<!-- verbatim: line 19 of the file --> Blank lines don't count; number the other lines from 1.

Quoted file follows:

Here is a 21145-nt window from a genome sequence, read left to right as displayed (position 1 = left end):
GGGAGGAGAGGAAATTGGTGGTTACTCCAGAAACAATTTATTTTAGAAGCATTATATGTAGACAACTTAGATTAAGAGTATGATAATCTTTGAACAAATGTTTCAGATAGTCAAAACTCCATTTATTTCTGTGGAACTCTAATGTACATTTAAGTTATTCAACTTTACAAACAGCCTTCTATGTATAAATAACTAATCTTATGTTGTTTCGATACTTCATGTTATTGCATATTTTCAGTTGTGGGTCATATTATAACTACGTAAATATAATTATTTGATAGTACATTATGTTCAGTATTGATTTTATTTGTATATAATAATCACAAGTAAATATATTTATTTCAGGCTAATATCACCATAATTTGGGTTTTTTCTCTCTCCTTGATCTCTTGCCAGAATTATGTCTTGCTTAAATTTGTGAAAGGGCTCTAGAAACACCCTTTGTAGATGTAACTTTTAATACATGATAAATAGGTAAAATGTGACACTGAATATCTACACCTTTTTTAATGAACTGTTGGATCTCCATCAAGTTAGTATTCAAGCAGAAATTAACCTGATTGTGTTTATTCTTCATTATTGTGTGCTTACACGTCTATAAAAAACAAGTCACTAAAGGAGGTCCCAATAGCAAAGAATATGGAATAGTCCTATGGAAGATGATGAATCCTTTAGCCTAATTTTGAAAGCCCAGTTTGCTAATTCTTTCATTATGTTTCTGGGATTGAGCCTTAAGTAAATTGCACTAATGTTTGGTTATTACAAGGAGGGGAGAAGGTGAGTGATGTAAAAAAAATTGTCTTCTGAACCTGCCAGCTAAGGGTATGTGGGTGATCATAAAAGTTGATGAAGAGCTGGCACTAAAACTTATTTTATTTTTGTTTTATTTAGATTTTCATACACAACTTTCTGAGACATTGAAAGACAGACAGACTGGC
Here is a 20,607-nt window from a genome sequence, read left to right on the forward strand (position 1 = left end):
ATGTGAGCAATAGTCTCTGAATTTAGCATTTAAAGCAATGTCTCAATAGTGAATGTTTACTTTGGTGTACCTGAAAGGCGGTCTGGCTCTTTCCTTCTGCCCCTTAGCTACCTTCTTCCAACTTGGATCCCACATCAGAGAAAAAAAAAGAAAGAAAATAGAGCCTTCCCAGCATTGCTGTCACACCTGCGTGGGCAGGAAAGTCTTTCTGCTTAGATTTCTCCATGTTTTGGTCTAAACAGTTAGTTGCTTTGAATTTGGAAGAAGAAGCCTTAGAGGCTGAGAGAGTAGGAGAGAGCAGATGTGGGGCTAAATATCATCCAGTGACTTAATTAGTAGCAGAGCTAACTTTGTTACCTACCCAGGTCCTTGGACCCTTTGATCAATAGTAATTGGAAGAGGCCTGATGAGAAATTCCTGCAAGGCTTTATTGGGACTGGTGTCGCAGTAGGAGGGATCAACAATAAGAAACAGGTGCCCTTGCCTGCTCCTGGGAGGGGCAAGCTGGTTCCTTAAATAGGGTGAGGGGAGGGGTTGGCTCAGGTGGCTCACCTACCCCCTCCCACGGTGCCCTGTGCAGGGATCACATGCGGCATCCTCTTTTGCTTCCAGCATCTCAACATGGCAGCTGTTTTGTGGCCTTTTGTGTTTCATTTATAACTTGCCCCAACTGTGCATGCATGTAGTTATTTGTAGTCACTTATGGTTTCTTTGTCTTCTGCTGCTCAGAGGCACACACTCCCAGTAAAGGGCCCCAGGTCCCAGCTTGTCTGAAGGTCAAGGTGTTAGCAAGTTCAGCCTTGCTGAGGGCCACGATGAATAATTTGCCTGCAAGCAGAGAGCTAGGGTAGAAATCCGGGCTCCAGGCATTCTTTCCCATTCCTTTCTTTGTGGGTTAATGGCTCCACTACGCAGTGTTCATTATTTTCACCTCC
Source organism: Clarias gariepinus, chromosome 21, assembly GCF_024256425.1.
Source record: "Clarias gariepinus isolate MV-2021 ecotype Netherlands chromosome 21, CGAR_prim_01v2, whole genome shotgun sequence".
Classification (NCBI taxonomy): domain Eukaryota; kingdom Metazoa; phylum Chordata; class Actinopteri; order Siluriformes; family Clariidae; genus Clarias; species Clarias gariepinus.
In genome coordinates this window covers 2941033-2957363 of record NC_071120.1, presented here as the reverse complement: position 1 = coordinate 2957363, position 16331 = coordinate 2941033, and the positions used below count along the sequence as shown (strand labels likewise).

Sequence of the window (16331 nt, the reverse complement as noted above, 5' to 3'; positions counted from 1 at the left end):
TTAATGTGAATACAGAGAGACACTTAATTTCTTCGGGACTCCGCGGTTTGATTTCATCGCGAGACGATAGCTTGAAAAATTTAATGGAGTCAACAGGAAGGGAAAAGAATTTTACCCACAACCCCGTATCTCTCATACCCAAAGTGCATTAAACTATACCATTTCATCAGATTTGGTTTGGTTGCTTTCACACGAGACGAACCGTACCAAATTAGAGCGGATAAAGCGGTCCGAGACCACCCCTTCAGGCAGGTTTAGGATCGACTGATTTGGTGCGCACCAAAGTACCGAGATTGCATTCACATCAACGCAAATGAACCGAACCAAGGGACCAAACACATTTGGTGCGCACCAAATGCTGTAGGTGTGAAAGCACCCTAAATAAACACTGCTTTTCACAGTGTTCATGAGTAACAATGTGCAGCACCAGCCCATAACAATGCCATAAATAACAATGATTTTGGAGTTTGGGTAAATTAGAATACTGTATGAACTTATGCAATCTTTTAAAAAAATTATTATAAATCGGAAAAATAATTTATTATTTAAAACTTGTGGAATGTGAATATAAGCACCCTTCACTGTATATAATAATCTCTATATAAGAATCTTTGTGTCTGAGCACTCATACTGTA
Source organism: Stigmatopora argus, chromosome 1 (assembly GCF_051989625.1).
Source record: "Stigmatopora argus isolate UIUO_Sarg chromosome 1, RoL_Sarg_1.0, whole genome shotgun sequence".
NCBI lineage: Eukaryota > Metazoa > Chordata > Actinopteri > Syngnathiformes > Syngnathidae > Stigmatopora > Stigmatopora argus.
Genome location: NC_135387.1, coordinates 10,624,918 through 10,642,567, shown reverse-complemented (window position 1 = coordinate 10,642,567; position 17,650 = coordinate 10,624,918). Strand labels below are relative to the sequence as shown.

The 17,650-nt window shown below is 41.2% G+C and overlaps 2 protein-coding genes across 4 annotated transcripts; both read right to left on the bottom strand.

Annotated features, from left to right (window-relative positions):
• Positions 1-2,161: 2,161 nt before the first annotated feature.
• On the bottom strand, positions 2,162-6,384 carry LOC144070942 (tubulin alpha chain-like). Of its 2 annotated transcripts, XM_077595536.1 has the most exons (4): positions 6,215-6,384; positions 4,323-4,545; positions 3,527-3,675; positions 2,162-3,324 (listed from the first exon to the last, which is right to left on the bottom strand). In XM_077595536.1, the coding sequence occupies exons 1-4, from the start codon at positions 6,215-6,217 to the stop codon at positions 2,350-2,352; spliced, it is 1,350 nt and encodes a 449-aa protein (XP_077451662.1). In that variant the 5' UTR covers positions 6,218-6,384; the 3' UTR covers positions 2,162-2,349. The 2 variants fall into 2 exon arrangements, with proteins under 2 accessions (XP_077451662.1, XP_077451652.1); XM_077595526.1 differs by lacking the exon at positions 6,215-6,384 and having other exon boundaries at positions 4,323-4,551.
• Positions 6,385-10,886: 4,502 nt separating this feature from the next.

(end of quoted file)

• Positions 6,385-10,886: 4,502 nt separating this feature from the next.